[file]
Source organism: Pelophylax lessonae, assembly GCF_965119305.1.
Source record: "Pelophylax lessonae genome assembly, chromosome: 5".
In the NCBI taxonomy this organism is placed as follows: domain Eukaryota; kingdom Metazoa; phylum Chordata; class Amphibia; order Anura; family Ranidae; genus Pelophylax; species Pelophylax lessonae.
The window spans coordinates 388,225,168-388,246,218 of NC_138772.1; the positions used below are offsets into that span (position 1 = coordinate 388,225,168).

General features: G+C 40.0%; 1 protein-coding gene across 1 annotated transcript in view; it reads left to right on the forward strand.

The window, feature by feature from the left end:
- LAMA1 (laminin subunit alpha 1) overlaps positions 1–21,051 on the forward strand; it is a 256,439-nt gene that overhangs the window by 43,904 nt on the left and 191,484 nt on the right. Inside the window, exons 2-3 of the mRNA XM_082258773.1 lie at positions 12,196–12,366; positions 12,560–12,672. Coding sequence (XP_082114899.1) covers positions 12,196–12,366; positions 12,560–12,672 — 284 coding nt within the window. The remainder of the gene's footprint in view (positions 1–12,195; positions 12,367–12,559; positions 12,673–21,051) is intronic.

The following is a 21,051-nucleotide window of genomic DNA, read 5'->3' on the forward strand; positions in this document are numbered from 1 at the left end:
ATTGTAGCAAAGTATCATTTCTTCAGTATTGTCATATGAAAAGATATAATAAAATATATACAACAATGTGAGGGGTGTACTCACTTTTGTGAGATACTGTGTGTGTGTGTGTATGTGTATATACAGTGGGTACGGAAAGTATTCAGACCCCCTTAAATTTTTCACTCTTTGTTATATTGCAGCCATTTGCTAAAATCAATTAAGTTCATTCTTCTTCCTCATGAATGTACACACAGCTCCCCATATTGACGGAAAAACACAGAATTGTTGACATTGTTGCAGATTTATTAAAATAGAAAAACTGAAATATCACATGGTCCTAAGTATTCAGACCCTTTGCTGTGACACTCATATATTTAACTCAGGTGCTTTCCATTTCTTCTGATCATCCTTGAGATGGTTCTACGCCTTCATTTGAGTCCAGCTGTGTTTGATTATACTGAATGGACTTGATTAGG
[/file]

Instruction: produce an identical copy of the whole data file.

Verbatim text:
Source organism: Pelophylax lessonae, assembly GCF_965119305.1.
Source record: "Pelophylax lessonae genome assembly, chromosome: 5".
In the NCBI taxonomy this organism is placed as follows: domain Eukaryota; kingdom Metazoa; phylum Chordata; class Amphibia; order Anura; family Ranidae; genus Pelophylax; species Pelophylax lessonae.
The window spans coordinates 388,225,168-388,246,218 of NC_138772.1; the positions used below are offsets into that span (position 1 = coordinate 388,225,168).

General features: G+C 40.0%; 1 protein-coding gene across 1 annotated transcript in view; it reads left to right on the forward strand.

The window, feature by feature from the left end:
- LAMA1 (laminin subunit alpha 1) overlaps positions 1–21,051 on the forward strand; it is a 256,439-nt gene that overhangs the window by 43,904 nt on the left and 191,484 nt on the right. Inside the window, exons 2-3 of the mRNA XM_082258773.1 lie at positions 12,196–12,366; positions 12,560–12,672. Coding sequence (XP_082114899.1) covers positions 12,196–12,366; positions 12,560–12,672 — 284 coding nt within the window. The remainder of the gene's footprint in view (positions 1–12,195; positions 12,367–12,559; positions 12,673–21,051) is intronic.

The following is a 21,051-nucleotide window of genomic DNA, read 5'->3' on the forward strand; positions in this document are numbered from 1 at the left end:
ATTGTAGCAAAGTATCATTTCTTCAGTATTGTCATATGAAAAGATATAATAAAATATATACAACAATGTGAGGGGTGTACTCACTTTTGTGAGATACTGTGTGTGTGTGTGTATGTGTATATACAGTGGGTACGGAAAGTATTCAGACCCCCTTAAATTTTTCACTCTTTGTTATATTGCAGCCATTTGCTAAAATCAATTAAGTTCATTCTTCTTCCTCATGAATGTACACACAGCTCCCCATATTGACGGAAAAACACAGAATTGTTGACATTGTTGCAGATTTATTAAAATAGAAAAACTGAAATATCACATGGTCCTAAGTATTCAGACCCTTTGCTGTGACACTCATATATTTAACTCAGGTGCTTTCCATTTCTTCTGATCATCCTTGAGATGGTTCTACGCCTTCATTTGAGTCCAGCTGTGTTTGATTATACTGAATGGACTTGATTAGG